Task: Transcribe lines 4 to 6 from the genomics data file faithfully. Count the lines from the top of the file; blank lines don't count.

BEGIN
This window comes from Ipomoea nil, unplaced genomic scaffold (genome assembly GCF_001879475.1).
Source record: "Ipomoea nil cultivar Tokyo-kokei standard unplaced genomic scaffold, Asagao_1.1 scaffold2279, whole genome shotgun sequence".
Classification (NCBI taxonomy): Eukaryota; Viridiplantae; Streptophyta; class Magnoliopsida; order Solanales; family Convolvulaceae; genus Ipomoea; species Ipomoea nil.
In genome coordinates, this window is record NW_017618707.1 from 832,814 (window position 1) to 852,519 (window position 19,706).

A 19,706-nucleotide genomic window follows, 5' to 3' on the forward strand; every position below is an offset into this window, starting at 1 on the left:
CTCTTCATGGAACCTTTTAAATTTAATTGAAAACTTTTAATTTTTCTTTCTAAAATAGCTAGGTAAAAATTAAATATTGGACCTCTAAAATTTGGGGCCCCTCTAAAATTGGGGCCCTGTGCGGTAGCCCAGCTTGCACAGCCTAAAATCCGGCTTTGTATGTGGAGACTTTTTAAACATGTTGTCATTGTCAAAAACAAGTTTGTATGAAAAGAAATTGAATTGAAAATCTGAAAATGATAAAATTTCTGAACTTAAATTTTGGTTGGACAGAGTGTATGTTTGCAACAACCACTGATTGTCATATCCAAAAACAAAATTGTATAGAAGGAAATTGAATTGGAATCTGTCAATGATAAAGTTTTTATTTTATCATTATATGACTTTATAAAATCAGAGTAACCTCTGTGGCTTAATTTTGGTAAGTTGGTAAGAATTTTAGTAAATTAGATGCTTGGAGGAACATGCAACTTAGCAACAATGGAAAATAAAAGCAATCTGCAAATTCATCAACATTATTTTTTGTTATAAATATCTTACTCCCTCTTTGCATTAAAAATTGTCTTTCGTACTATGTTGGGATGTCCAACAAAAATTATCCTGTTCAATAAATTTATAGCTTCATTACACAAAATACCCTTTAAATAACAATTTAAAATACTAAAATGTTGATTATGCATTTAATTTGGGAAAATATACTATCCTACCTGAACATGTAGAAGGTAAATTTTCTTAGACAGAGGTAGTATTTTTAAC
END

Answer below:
In genome coordinates, this window is record NW_017618707.1 from 832,814 (window position 1) to 852,519 (window position 19,706).

A 19,706-nucleotide genomic window follows, 5' to 3' on the forward strand; every position below is an offset into this window, starting at 1 on the left:
CTCTTCATGGAACCTTTTAAATTTAATTGAAAACTTTTAATTTTTCTTTCTAAAATAGCTAGGTAAAAATTAAATATTGGACCTCTAAAATTTGGGGCCCCTCTAAAATTGGGGCCCTGTGCGGTAGCCCAGCTTGCACAGCCTAAAATCCGGCTTTGTATGTGGAGACTTTTTAAACATGTTGTCATTGTCAAAAACAAGTTTGTATGAAAAGAAATTGAATTGAAAATCTGAAAATGATAAAATTTCTGAACTTAAATTTTGGTTGGACAGAGTGTATGTTTGCAACAACCACTGATTGTCATATCCAAAAACAAAATTGTATAGAAGGAAATTGAATTGGAATCTGTCAATGATAAAGTTTTTATTTTATCATTATATGACTTTATAAAATCAGAGTAACCTCTGTGGCTTAATTTTGGTAAGTTGGTAAGAATTTTAGTAAATTAGATGCTTGGAGGAACATGCAACTTAGCAACAATGGAAAATAAAAGCAATCTGCAAATTCATCAACATTATTTTTTGTTATAAATATCTTACTCCCTCTTTGCATTAAAAATTGTCTTTCGTACTATGTTGGGATGTCCAACAAAAATTATCCTGTTCAATAAATTTATAGCTTCATTACACAAAATACCCTTTAAATAACAATTTAAAATACTAAAATGTTGATTATGCATTTAATTTGGGAAAATATACTATCCTACCTGAACATGTAGAAGGTAAATTTTCTTAGACAGAGGTAGTATTTTTAAC